When it comes to general group and project management apps, there are plenty out there to choose from. In that sense, it really comes down to what each organisation or group wants to achieve from the use of the app and this can really help to cement that decision. Another factor that often comes into consideration is the cost of using that app. Most of this sort of app run on a freemium monthly pricing model but if you don’t get a lot of business that month or you don’t have any projects currently on the go, you could potentially be throwing money at an app that you’re getting no use out of.
Open Atrium changes this. It’s an open source “intranet in a box” that makes collaboration simpler and more affordable than ever. All you need to get it running is a web server with a few basic requirements and then you’re away!
Open Atriumis a self-hosted team and project management app that, through its incredibly flexible interface and feature set, can be used for a variety of different purposes. Whether this is for small groups working on a development project or a group of friends planning a trip, it supports a variety of features that making managing this so much more easy. With support for calendars, microblogging, regular blogging and lots more, it can be used for a variety of purposes and with its source code freely-available for installing on a local or web server, it’s a cost-effective solution too!
One of the first things that’s worth mentioning about Open Atrium is its incredibly customisable interface. Different sections of the app are broken down into boxes that can easily be added, moved around and removed at will to ensure that only relevant information is displayed on each section. On the main page of the app as well as the main landing page for groups, there are dashboards that can be populated with this content, either aggregated from Open Atrium features or through a standard block of formatted Markdown text, HTML or just plain text. With the ability to create multiple dashboard tabs for each, it can be incredibly simple to get just the right information available to other users.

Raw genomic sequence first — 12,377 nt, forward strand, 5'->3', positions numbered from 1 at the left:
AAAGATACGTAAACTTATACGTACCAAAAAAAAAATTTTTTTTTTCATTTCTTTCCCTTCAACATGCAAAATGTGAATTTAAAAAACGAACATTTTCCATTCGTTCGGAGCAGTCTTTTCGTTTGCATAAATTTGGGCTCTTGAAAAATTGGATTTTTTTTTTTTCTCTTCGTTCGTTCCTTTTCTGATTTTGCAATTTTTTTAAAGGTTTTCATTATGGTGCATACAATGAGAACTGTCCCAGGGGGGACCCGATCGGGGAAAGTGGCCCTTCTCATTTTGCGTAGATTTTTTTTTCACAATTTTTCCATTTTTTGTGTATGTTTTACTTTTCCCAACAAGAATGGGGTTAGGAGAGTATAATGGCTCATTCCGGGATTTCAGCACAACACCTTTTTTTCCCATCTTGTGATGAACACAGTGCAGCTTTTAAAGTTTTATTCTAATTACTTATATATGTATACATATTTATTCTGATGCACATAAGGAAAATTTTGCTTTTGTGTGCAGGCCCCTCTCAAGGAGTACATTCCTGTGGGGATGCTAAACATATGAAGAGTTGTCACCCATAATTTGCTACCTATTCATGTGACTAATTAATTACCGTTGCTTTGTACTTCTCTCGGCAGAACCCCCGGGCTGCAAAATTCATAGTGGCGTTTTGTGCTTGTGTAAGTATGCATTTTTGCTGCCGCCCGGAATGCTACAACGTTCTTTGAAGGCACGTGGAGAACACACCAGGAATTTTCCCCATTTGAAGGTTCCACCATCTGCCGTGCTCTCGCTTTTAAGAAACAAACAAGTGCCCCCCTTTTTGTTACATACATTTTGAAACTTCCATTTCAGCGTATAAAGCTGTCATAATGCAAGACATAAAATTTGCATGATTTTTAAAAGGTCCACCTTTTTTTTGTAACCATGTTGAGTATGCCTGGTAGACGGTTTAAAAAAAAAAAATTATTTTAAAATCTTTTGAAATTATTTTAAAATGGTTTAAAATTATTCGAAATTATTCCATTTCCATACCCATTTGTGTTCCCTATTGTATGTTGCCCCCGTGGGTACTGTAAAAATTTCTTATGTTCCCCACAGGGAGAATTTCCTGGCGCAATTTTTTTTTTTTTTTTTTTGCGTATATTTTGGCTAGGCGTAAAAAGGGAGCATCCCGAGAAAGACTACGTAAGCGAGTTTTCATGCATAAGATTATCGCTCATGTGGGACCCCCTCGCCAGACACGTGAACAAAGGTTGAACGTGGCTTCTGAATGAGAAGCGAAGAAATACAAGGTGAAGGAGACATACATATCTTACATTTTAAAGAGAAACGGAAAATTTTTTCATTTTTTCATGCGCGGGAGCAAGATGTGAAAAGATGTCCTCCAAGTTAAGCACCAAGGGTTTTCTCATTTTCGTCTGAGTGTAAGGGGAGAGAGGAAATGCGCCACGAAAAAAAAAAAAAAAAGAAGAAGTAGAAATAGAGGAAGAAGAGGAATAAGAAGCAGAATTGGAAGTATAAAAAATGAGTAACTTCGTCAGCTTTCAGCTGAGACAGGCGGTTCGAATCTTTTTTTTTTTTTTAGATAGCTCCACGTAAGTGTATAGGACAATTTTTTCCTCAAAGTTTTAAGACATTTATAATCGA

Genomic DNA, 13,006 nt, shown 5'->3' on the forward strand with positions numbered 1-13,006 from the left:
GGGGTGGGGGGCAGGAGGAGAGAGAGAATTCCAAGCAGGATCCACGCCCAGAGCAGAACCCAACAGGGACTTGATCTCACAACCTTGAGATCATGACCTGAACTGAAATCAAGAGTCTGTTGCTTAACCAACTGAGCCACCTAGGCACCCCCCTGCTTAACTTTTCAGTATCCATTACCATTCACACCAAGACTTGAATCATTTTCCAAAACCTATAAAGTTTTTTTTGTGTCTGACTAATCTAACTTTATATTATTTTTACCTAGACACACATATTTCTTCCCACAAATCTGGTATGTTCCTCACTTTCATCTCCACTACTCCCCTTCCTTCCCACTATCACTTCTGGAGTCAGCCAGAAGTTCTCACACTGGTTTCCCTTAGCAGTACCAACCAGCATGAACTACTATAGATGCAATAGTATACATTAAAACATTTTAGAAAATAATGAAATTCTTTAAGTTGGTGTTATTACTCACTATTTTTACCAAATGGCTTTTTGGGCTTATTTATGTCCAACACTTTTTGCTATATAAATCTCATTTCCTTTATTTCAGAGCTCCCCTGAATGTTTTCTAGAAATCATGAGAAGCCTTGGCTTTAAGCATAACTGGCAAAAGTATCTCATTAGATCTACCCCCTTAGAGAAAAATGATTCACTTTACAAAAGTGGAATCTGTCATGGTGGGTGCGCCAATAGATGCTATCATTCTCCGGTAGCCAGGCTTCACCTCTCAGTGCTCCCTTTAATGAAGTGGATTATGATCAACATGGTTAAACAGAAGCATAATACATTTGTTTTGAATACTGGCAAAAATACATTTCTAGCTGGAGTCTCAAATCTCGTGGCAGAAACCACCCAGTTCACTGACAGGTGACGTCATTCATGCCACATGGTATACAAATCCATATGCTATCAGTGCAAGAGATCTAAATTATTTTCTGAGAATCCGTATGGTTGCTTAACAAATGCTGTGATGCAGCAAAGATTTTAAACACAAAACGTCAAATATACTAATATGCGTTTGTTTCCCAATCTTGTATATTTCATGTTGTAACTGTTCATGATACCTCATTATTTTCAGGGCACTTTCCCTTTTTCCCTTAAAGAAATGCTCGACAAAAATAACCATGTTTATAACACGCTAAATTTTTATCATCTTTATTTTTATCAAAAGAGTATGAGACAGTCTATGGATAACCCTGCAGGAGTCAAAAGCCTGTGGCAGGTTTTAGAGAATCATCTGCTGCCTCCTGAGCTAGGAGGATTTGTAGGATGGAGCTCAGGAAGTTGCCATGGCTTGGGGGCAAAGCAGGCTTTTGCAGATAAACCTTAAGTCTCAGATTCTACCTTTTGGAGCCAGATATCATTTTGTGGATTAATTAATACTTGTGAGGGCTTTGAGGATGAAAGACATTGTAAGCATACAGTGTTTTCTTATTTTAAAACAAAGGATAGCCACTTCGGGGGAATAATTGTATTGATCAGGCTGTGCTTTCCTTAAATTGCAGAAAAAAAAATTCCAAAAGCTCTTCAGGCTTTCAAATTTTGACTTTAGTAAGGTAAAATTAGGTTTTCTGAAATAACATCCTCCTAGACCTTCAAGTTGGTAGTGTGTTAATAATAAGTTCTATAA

Open Atrium offers a categorisation system called, quite simply, ‘Groups’. These generally allow for the categorisation of a group of users based on a common interest and in the context of this particular app, it might be best suited to grouping together users who perform a similar job or are working on the same project. Quite simply, groups are a very flexible method of putting users together to share content in a closed environment specifically for members of that group.
When creating groups, they can be designated ‘private groups’ which means that only members of the groups can access and share the content, and ‘public groups’ can also be created that allow users to join and leave at will. In short, it’s really simple to create separate workspaces for different purposes and I don’t really need to further explain the many uses that organisations could make of this. Inside each group page, a dashboard is automatically created which shows the recent activity and there are various useful features that can be enabled and disabled through the settings.